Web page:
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December 31, 1969 -
Chewing the fat in Malaysia
While the other participants on a Malaysian trade mission this month focused on how the Southeast Asian nation was catching up to the United States economically, Dr. Norman Samuels found its citizens were catching up to the size of American waistlines.
"While severe obesity is most prevalent in the United States, it's a growing problem in the rest of the world," said Samuels, a bariatric surgeon who runs the Center for Severe Obesity in Fort Lauderdale. "It's growing in Malaysia as more Western food and fast-food restaurants are appearing."
So when Samuels told Malaysian physicians and hospital administrators about the weight-loss surgeries he performs, they were very interested. The country of 22.5 million has technologically advanced hospitals, but no weight-loss surgeons, Samuels said.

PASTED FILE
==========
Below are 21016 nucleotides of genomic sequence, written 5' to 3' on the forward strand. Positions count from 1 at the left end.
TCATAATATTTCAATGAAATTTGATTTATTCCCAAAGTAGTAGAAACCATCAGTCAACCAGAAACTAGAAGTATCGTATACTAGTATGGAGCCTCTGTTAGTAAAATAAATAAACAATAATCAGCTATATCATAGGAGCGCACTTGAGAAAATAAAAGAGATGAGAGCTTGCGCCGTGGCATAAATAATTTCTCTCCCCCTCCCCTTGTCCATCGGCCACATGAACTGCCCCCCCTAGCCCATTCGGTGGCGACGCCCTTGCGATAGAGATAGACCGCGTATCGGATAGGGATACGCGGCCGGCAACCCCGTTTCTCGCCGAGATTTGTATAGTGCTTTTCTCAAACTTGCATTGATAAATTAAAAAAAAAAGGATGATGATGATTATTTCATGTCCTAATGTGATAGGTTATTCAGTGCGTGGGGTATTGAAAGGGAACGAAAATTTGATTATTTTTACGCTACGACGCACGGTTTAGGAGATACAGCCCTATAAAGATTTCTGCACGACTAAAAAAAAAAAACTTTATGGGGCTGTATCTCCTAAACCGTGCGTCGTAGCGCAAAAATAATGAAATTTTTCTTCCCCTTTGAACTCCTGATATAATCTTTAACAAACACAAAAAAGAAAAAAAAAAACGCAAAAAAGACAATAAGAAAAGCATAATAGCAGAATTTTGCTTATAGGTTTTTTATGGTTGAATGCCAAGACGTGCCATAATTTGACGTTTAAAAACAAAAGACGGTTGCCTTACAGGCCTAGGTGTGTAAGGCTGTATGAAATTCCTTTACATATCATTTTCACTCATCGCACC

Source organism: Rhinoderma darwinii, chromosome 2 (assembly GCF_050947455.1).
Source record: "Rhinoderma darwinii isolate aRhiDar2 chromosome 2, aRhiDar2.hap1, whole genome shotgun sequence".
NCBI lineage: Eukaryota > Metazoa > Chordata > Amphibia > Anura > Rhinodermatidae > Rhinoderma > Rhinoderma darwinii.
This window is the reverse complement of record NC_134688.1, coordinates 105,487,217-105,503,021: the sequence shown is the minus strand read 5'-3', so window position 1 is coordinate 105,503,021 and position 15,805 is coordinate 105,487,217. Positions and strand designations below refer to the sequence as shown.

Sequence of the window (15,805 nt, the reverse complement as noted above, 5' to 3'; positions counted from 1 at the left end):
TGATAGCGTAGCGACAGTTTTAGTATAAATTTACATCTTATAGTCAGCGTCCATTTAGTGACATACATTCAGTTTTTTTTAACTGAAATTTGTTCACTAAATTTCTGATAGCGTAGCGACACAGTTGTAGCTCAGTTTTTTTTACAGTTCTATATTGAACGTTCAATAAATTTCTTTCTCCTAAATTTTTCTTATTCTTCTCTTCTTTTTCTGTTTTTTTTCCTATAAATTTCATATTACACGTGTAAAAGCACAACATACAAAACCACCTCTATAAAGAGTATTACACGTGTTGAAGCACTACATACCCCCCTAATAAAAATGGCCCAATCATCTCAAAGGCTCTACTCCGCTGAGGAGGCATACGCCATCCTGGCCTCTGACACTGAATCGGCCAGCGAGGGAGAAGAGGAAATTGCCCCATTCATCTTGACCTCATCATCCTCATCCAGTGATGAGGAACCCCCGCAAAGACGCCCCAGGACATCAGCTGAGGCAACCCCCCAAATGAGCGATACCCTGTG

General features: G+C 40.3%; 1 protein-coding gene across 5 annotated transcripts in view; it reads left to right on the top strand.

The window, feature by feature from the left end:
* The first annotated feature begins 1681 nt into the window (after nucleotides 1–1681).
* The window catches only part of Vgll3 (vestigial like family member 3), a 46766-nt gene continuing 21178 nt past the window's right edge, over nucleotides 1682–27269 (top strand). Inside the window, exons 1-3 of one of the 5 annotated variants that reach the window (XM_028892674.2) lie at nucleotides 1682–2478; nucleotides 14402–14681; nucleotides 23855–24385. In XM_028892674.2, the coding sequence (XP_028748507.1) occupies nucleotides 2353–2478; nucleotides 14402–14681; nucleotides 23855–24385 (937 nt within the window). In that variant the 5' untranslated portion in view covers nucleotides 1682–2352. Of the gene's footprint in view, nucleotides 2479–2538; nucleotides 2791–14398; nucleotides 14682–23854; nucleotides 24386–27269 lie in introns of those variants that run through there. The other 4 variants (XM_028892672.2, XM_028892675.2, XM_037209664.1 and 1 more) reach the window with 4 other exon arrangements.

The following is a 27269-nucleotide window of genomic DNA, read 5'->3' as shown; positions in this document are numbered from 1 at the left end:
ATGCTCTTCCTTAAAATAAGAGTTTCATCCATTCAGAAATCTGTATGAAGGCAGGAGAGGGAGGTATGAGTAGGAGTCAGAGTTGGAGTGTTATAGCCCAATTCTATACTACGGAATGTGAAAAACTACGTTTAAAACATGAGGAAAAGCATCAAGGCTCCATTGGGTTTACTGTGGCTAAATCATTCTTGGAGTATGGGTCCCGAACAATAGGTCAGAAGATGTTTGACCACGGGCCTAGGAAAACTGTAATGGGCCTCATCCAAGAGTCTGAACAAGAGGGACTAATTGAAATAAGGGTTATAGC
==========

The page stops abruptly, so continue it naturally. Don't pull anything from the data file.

"The doctors said they had patients who needed surgery for their obesity and didn't know where to go."
When a private chain of 12 Malaysian hospitals, along with several independent hospitals there, showed interest in Samuels training their physicians in weight-loss surgery, the doctor stayed in Malaysia an extra week.
He outlined a program under which Malaysian doctors would come to South Florida and observe weight-loss surgeries such as gastric bypasses and then perform the surgeries in Malaysia under the supervision of U.S.-licensed bariatric surgeons.
Bernhard Schutte, CEO of Fort Lauderdale-based Digital Media Network, which led the mission, is negotiating to finalize the deals